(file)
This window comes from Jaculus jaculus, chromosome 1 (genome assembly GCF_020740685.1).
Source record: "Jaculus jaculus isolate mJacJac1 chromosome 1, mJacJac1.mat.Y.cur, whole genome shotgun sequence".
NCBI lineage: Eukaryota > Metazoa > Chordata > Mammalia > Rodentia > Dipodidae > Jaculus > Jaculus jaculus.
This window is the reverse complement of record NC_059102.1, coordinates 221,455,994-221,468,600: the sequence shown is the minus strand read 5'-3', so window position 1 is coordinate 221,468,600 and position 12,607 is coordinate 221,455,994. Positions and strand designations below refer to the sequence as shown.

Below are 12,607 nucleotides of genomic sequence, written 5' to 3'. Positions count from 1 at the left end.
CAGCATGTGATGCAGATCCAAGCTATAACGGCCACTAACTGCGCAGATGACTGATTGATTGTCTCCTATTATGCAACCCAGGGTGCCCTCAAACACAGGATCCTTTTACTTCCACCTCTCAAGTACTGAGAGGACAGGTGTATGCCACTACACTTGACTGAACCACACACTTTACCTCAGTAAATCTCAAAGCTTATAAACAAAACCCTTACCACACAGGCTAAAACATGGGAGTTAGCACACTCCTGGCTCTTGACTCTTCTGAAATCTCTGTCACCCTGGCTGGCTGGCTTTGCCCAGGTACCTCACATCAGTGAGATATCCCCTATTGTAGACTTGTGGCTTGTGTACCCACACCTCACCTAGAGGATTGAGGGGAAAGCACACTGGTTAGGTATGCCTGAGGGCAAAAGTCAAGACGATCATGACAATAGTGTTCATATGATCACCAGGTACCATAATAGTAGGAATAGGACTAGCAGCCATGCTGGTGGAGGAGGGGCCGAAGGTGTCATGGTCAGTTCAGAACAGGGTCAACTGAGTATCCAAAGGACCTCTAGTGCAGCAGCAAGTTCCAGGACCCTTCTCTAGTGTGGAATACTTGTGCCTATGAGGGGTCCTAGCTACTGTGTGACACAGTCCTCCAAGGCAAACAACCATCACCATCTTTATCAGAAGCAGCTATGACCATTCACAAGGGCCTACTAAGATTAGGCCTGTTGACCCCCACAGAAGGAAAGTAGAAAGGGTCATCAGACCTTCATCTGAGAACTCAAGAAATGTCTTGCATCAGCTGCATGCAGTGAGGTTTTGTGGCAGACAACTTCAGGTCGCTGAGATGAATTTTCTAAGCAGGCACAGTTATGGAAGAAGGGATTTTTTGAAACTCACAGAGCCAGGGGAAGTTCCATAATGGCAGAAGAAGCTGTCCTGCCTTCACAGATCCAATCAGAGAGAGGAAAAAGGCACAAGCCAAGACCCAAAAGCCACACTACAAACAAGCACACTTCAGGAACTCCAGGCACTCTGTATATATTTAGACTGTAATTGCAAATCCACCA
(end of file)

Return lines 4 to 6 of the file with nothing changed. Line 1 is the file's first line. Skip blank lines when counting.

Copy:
This window is the reverse complement of record NC_059102.1, coordinates 221,455,994-221,468,600: the sequence shown is the minus strand read 5'-3', so window position 1 is coordinate 221,468,600 and position 12,607 is coordinate 221,455,994. Positions and strand designations below refer to the sequence as shown.

Below are 12,607 nucleotides of genomic sequence, written 5' to 3'. Positions count from 1 at the left end.
CAGCATGTGATGCAGATCCAAGCTATAACGGCCACTAACTGCGCAGATGACTGATTGATTGTCTCCTATTATGCAACCCAGGGTGCCCTCAAACACAGGATCCTTTTACTTCCACCTCTCAAGTACTGAGAGGACAGGTGTATGCCACTACACTTGACTGAACCACACACTTTACCTCAGTAAATCTCAAAGCTTATAAACAAAACCCTTACCACACAGGCTAAAACATGGGAGTTAGCACACTCCTGGCTCTTGACTCTTCTGAAATCTCTGTCACCCTGGCTGGCTGGCTTTGCCCAGGTACCTCACATCAGTGAGATATCCCCTATTGTAGACTTGTGGCTTGTGTACCCACACCTCACCTAGAGGATTGAGGGGAAAGCACACTGGTTAGGTATGCCTGAGGGCAAAAGTCAAGACGATCATGACAATAGTGTTCATATGATCACCAGGTACCATAATAGTAGGAATAGGACTAGCAGCCATGCTGGTGGAGGAGGGGCCGAAGGTGTCATGGTCAGTTCAGAACAGGGTCAACTGAGTATCCAAAGGACCTCTAGTGCAGCAGCAAGTTCCAGGACCCTTCTCTAGTGTGGAATACTTGTGCCTATGAGGGGTCCTAGCTACTGTGTGACACAGTCCTCCAAGGCAAACAACCATCACCATCTTTATCAGAAGCAGCTATGACCATTCACAAGGGCCTACTAAGATTAGGCCTGTTGACCCCCACAGAAGGAAAGTAGAAAGGGTCATCAGACCTTCATCTGAGAACTCAAGAAATGTCTTGCATCAGCTGCATGCAGTGAGGTTTTGTGGCAGACAACTTCAGGTCGCTGAGATGAATTTTCTAAGCAGGCACAGTTATGGAAGAAGGGATTTTTTGAAACTCACAGAGCCAGGGGAAGTTCCATAATGGCAGAAGAAGCTGTCCTGCCTTCACAGATCCAATCAGAGAGAGGAAAAAGGCACAAGCCAAGACCCAAAAGCCACACTACAAACAAGCACACTTCAGGAACTCCAGGCACTCTGTATATATTTAGACTGTAATTGCAAATCCACCA